The biological function of the signature on tumor biology and microenvironment: The result of GSVA concentrating on immune-related signaling pathway (A). GSEA validated enhanced activity of natural killer cell mediated immunity pathway (B). GO (C and E) and KEGG (D) analysis of DEGs between high-risk and low-risk groups. The comparison of 22 immune cells infiltration levels in high- and low-risk groups in the TCGA cohort (F). The correlation analysis between resting (G) and activation (H) natural killer cell infiltration level and risk score.

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 Figure 7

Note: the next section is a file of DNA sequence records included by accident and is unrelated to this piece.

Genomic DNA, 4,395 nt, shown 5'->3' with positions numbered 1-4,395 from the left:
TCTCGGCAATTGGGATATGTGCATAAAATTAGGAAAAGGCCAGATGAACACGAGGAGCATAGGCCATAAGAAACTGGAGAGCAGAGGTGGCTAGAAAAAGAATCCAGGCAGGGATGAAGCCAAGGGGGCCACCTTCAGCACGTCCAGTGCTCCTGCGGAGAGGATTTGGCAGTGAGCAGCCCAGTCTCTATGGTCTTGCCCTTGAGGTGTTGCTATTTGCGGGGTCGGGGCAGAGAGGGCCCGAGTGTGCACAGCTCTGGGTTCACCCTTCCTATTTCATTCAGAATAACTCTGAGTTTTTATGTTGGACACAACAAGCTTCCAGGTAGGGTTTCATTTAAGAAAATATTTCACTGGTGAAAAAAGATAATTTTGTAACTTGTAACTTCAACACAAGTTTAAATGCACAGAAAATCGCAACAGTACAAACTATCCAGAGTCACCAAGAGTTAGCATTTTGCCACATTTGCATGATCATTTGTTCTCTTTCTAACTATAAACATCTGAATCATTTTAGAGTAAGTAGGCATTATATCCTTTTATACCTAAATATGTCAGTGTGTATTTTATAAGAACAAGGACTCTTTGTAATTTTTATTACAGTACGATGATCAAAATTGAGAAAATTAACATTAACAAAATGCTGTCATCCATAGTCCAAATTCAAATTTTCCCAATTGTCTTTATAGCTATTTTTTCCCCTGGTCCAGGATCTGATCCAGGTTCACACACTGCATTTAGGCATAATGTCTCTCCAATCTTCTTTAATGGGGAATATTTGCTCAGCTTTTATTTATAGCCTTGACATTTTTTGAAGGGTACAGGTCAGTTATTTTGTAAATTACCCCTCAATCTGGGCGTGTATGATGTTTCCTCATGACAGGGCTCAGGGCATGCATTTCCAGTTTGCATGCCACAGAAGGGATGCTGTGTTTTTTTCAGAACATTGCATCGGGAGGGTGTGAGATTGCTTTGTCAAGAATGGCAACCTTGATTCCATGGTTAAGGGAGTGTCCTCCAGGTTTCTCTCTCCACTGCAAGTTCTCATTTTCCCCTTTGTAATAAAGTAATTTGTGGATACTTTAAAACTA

Verification of prognostic performance and biological function of 3-ISGs signature: Kaplan-Meier survival curves of OS between high-risk and low-risk patients in CHCAMS (A) and FUSCC (B) cohorts. Time-dependent ROC analyses in CHCAMS (C) and FUSCC (D) cohorts. The expression pattern of the 3-ISGs signature and clinical features of patients from CHCAMS (E) and FUSCC (F). The distributions of the risk score and survival status of CHCAMS (G) and FUSCC (H) patients. The different expression of differential ISGs and ULBP2 between tumor and non-tumor tissue in the FUSCC cohort (I). The correlation between risk score and ULBP2 in CHCAMS (J) and FUSCC (K) cohorts. The risk score between responder patients and non-responder patients during anti-PD-1 treatment (L). Logistic ROC analysis in GSE126044 (M). The comparison of 22 immune cells infiltration levels in high- and low-risk groups in the GSE120644 cohort (N). The correlation between risk score and ULBP2 in the GSE120644 cohort (O).